Integrating molecular cell biology and chemical engineering approaches toward effective production and delivery of biotechnology-based therapeutics is the central theme of BPEC as an NSF Engineering Research Center. A new thrust has been added in the area of therapeutic gene biotechnology, or "gene therapy". The work in this thrust is aimed at understanding fundamental principles underlying enabling breakthroughs in effective gene delivery vehicles. One major facet of this thrust is stem cell culture engineering, to learn how to expand cycling stem cells in culture bioreators to ultimately serve as gene transfection targets to be reimplanted into patients. A second facet is solving problems inherent in retroviral expression, such as instability and silencing. A third facet is creation of synthetic molecular-conjugate vehicles for plasmid delivery into cells either in vitro or in vivo, overcoming barriers currently limiting efficiency. The fourth facet is regulation of delivered transgenes by means of small-molecule control of transcription and translation.
This therapeutic gene biotechnology thrust complements the previously-established thrust in therapeutic protein biotechnology, which emphasizes advances in mammalian cell culture engineering and protein stability, formulation, and delivery. Major facets of this ongoing thrust include strategies for maximizing cell productivity and minimizing cell death in bioreactors, preventing oxidative damage to proteins, understanding issues in protein folding versus aggregation, and inventing novel delivery modes.
BPEC comprises more than a dozen investigators from the Departments of Chemical Engineering, Biology, and Chemistry and the new Division of Bioengineering & Environmental Health.
MICROFABRICATED CHEMICAL SYSTEMS: MICROREACTORS
Microfabricated chemical systems have applications both for microanalysis and chemical production. For industrial applications, they offer improved chemical performance in terms of conversion and selectivity, distributed point-of-use chemical manufacturing, and shorter development time from laboratory to commercial production. Moreover, the increased surface-to-volume ratio and heat and mass transfer characteristics introduce the potential for improved process conditions generally not accessible in conventional reactors because of the danger of thermal runaway reactions. Microfabrication could change chemical plant design from classical scale-up to ìscale-outî by replication. Conventional reactor scale-up entails going from laboratory scale to a single large reactor unit through a series of costly laboratory experiments, pilot plant stages, and simulations. Scale-out should be less expensive and faster since each reactor in the scaled-up unit would behave as it did in individual reactor testing. Microreactors may also be useful in process development as test platforms for new catalysts and process chemistry. These experiments could either form the basis for subsequent scale-out, or provide chemical kinetics data essential for scale-up to large process units.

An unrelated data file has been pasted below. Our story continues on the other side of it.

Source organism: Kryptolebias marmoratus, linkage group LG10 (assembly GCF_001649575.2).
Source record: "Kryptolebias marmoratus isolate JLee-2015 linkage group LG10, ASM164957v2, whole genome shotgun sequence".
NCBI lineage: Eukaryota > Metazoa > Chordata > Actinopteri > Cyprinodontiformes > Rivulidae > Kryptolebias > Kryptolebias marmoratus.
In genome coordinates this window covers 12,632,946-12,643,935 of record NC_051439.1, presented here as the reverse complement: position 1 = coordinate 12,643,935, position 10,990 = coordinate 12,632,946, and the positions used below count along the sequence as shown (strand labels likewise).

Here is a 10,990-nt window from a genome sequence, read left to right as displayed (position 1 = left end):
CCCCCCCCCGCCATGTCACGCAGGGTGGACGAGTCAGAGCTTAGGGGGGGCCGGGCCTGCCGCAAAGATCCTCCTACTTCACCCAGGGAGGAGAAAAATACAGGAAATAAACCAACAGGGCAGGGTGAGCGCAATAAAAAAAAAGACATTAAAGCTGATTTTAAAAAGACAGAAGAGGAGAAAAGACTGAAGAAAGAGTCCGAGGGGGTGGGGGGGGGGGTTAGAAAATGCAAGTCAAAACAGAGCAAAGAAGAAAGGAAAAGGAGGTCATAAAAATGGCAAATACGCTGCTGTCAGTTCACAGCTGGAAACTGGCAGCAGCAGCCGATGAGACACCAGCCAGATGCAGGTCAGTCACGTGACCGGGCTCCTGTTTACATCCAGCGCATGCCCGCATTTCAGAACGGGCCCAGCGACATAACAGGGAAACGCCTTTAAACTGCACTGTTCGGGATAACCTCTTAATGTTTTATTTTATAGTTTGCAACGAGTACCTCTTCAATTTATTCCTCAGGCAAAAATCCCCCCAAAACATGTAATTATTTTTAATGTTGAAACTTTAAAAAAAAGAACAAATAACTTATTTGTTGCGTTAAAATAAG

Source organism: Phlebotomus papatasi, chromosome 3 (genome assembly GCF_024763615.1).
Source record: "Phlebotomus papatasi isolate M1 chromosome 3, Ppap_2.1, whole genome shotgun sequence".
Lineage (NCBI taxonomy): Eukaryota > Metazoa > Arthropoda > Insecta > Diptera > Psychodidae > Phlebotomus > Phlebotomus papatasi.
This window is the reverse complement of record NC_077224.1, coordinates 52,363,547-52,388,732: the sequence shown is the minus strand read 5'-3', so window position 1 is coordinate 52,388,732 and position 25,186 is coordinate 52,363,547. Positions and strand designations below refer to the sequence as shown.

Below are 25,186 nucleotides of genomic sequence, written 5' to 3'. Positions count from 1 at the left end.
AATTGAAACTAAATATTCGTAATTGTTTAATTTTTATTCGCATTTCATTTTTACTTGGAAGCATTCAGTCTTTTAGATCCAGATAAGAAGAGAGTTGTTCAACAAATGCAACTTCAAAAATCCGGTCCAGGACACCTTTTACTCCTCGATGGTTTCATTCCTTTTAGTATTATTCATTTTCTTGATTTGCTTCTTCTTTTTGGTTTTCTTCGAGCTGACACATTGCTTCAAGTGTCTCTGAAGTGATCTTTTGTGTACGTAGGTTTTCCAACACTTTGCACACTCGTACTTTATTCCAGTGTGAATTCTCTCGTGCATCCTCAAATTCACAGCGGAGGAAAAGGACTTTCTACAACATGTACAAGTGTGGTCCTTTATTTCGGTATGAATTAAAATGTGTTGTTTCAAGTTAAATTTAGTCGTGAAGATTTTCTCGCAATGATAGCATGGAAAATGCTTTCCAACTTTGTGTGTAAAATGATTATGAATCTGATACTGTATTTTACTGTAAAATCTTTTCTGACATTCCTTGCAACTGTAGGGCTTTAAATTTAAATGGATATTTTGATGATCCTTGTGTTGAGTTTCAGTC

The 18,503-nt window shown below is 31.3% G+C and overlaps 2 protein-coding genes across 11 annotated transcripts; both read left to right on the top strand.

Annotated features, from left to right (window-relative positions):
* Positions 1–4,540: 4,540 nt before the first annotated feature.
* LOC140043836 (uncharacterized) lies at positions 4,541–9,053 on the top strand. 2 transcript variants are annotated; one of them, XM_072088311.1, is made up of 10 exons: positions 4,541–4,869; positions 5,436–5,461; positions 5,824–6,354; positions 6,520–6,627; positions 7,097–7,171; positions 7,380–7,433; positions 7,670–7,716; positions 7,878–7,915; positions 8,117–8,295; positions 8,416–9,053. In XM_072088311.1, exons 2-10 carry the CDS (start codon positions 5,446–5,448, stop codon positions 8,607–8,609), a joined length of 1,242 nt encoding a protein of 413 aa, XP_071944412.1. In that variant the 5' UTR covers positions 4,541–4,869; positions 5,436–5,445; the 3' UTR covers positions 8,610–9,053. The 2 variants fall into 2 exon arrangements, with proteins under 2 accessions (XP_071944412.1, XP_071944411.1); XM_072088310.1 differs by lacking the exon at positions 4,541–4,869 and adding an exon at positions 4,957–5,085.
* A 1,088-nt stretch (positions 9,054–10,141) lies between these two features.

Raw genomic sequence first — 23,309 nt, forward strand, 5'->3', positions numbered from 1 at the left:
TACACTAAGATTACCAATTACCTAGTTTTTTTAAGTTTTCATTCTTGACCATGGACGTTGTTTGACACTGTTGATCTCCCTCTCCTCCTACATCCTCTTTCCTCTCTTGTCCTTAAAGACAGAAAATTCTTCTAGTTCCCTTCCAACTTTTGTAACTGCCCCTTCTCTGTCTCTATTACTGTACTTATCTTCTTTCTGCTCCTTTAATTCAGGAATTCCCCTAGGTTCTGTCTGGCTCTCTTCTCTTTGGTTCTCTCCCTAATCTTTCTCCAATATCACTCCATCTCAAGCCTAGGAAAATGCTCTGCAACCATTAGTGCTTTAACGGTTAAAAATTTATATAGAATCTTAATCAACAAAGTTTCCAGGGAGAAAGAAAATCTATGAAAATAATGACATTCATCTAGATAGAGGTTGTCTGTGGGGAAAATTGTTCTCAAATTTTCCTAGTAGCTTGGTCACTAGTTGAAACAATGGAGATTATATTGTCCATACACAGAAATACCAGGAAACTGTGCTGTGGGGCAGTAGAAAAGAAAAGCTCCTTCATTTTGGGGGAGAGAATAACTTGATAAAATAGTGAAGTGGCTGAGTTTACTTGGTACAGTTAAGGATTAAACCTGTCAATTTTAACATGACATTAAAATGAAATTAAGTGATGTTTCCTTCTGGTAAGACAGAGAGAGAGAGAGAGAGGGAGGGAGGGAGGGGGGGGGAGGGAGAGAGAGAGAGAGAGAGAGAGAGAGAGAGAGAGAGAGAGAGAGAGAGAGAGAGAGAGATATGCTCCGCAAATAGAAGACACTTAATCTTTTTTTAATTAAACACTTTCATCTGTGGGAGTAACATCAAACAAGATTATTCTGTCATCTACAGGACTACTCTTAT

In collaboration with Professor Martin A. Schmidt (EECS), Professor Jensenís laboratory is exploring fabrication, testing, integration and scale-up of microfluidic systems for chemical processing, specifically, reaction systems involving highly reactive compounds. As part of this effort, micro-reactors for high temperature gas-phase reactions, as well as for fast liquid- and gas-liquid phase reactions, are being developed. Another major focus is the development of packaging and control strategies for the scale-up of individual micro-reactors into large numbers of reactors operating in parallel to produce chemical products in larger volumes. The group has fabricated prototype micro-reactors for partial oxidation reactions with on-chip flow sensors, heaters and temperature sensors. Micro-reactor operation was demonstrated for model reaction systems, specifically, the oxidation of hydrocarbons and ammonia over a platinum catalyst. Investigations of ignition and extinction behavior, as a function of heater and inlet gas composition, showed that efficient heat transfer and free-radical quenching characteristics arising from the small dimensions, provided for new and safer operation regimes relative to conventional reactors.
The group uses its previous experience with modeling conventional chemical reactors, as well as semiconductor fabrication processes at both the wafer and feature scale level, to develop two- and three- dimensional finite element simulation tools for microchemical systems. These methods have been constructed with the dual objectives of evaluating micro-chemical reactor performance relative to that for conventional reactor designs, and providing design tools for micro-chemical reactor experiments. Ongoing efforts include microreactors for screening of catalysts for liquid phase and gas phase processes. Alternative fabrication techniques to silicon microfabrication are also being pursued, including fabrication of polymer and ceramics based systems.